Therefore, if individuals are closer to 51%, they would do well to expect more than six confirmations in terms of significant amounts. A temporary solution in such situations could be a change in the PoW algorithm. This, however, could significantly reduce the security of the bitcoin network and even potentially increase its chances of being attacked by 51%, as happened with Monero (XMR) after they changed their algorithm.
Forecasts And Alternatives
Mining is a very risky business that requires an initial investment with two parameters, one inevitable and the other unpredictable:
- The more miners start mining, the more their shares of the rewards is reduced.
- How much would the price of bitcoin cost while you are mining?.
Bitcoin's mining hardware (hashrate) has tripled since December, even if the price has dropped 3 times since that time. Therefore, it is now much more expensive to extract a bitcoin than it was six months ago, while at the same time an extracted bitcoin coin is worth much less.
The best plan for now is for Bitmain to start selling more of its ASICs by lowering its prices. What seems temporary and cyclical. Because in the current distribution it seems that some miners are at risk of going bankrupt. This is not entirely new compared to the 2014 recession, where many miners went bankrupt, including some big miners.
At some point the miners won't be able to afford to pay the energy costs or keep adding more and more hardware as the old hardware becomes useless due to the ever-increasing hashrate difficulty. Which would end up stopping production.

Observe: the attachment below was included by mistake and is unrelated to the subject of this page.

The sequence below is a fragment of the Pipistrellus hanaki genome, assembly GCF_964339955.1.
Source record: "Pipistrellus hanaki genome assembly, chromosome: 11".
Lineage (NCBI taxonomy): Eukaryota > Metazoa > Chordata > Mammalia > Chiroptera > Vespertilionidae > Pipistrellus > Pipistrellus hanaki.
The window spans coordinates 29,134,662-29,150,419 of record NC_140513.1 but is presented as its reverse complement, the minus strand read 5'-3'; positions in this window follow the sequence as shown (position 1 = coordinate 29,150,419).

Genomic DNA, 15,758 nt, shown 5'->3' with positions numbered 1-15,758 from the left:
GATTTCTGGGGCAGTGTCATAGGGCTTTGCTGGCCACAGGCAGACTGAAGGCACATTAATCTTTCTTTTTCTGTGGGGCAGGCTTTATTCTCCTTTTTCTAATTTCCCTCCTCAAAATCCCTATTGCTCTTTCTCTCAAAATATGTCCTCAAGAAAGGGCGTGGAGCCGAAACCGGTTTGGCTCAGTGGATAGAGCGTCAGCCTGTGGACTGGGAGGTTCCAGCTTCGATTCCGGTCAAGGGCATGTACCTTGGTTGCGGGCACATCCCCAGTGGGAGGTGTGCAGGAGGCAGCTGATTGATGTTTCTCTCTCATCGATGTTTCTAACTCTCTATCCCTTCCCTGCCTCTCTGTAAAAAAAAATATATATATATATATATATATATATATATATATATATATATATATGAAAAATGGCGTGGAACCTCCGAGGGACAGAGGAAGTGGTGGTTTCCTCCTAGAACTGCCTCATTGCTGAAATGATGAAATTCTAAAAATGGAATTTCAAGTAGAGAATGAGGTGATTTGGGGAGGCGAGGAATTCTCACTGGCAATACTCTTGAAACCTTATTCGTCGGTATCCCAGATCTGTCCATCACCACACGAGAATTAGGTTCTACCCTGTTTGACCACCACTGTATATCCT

Some miners, however, like Bitmain, have lower costs, presumably because they manufacture the mining hardware themselves. So while other miners are trying to survive, as in the case of Bitfury which has fallen to 2%, Bitmain is beginning to gain more and more hashrate to the point that they are now approaching 51%.
Hashrate, Production And Costs
The hashrate instead of reacting according to the action of prices, can always be seen as detached from it. This should change for the bitcoin network because the increase in new hardware should in itself put pressure on the price, as the new, barely profitable miners need to be sold all to cover costs.
The hashrate should start to fall a bit, as it did between 2014 and 2015, because it may not be profitable for the miners to have at least some of their hardware still running. It is during these periods that a miner tends to begin to dominate because no new miners have yet entered, while the old ones are already on their way out.
This situation is temporary because at some point the miners will stop selling themselves and work will begin on the reserves, to stop the pressure of price decreases.
Looking carefully, this may happen again very soon, although the increase in hashrate somewhat contradicts that suggestion. Bitcoin will have to prepare for a potential and predictable scenario in which a miner like Bitmain will soon dominate, especially if now the growing demand for Lightning Network begins.
All these possible scenarios will end up making the ecosystem more complex or better. However, the community should always be alert to the possible harm that a dominant miner may cause intentionally, involuntarily or perhaps because it has been coerced.